Huawei’s first 5G phone, the $2,600 foldable tablet-phone hybrid Mate X, will miss its originally anticipated June launch date in favor of a revised September release. The troubled Chinese smartphone maker told CNBC that the delay is based on the need for “extra” tests following the highly publicized failures of Samsung’s similar Galaxy Fold but suggested that concerns are more on the software than hardware side.
One piece of good news for potential Mate X buyers is that the phone is still expected to ship with Google’s Android operating system, a question that came up after Huawei was banned from doing business with U.S. companies. But Huawei is apparently still testing third-party apps to make sure they can switch between Mate X’s phone and tablet modes and working with carriers to ensure proper network performance.
As bad as the business ban has been for the company’s fortunes — including the disappearance of Huawei 5G devices from some carrier release schedules outside the United States — the manufacturer believes its troubles could worsen if Mate X underperforms. “We don’t want to launch a product to destroy our reputation,” a spokesperson said, though the company maintains it’s confident it can deliver the Mate X to consumers.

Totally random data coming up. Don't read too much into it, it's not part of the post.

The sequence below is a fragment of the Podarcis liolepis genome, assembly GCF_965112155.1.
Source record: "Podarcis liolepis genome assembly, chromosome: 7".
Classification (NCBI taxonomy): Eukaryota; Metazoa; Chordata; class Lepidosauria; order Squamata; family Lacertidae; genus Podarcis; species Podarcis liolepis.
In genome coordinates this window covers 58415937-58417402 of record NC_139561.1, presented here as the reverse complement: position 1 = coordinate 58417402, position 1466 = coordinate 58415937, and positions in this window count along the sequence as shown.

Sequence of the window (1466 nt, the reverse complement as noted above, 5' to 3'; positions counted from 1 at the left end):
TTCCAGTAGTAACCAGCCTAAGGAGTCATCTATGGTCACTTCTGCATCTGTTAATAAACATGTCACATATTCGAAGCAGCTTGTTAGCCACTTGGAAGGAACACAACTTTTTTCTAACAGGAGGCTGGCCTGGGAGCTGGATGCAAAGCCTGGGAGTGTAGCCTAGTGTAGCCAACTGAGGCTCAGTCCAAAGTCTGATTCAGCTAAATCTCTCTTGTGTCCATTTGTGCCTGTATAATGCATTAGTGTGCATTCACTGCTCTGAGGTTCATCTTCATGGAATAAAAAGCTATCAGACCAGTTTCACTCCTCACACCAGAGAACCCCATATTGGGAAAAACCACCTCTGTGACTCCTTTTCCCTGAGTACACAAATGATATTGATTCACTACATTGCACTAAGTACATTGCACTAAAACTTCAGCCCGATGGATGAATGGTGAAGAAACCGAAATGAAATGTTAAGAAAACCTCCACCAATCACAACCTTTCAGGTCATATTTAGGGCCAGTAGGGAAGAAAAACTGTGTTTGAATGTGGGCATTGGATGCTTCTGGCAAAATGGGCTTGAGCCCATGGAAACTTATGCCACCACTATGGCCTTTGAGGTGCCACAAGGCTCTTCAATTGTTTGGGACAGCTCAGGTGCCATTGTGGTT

Unsurprisingly, Huawei says it’s planning to launch the Mate X globally while focusing on markets with 5G. Putting aside the United States, this leaves countries such as South Korea, Australia, the United Kingdom, Switzerland, and China in the mix, though it’s unclear how much the U.S. ban will cloud handset sales in allied countries.
It’s presently unclear whether sales of early foldable devices will be significant, but all signs presently point to “no.” The nearly $2,000 price tag for Samsung’s Galaxy Fold was enough of a deterrent to mainstream success even before its screen failures, and the combination of a high price and software questions seem to make the Mate X an even riskier purchase, even if its hardware works as expected. Early rival 5G smartphones have launched at prices in the $1,000 to $1,200 range, depending on the model and country.
The audio problem: Learn how new cloud-based API solutions are solving imperfect, frustrating audio in video conferences. Access here